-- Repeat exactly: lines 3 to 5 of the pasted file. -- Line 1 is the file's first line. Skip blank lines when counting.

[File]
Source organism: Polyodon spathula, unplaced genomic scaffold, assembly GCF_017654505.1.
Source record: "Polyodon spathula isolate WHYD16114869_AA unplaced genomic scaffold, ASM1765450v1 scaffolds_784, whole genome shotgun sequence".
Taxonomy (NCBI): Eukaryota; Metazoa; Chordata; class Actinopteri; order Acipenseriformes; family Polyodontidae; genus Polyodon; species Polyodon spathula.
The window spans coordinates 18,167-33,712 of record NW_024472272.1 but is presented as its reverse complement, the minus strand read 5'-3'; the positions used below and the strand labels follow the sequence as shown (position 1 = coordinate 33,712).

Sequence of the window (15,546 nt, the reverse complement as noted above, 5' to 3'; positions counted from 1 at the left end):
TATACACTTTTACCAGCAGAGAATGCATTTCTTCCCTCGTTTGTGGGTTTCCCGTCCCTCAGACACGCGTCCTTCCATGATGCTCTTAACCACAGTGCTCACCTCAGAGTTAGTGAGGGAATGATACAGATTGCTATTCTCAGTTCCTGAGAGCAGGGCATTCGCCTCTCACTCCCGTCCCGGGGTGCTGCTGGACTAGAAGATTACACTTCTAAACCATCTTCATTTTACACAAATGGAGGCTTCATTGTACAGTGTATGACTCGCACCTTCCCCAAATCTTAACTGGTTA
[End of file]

Taxonomy (NCBI): Eukaryota; Metazoa; Chordata; class Actinopteri; order Acipenseriformes; family Polyodontidae; genus Polyodon; species Polyodon spathula.
The window spans coordinates 18,167-33,712 of record NW_024472272.1 but is presented as its reverse complement, the minus strand read 5'-3'; the positions used below and the strand labels follow the sequence as shown (position 1 = coordinate 33,712).

Sequence of the window (15,546 nt, the reverse complement as noted above, 5' to 3'; positions counted from 1 at the left end):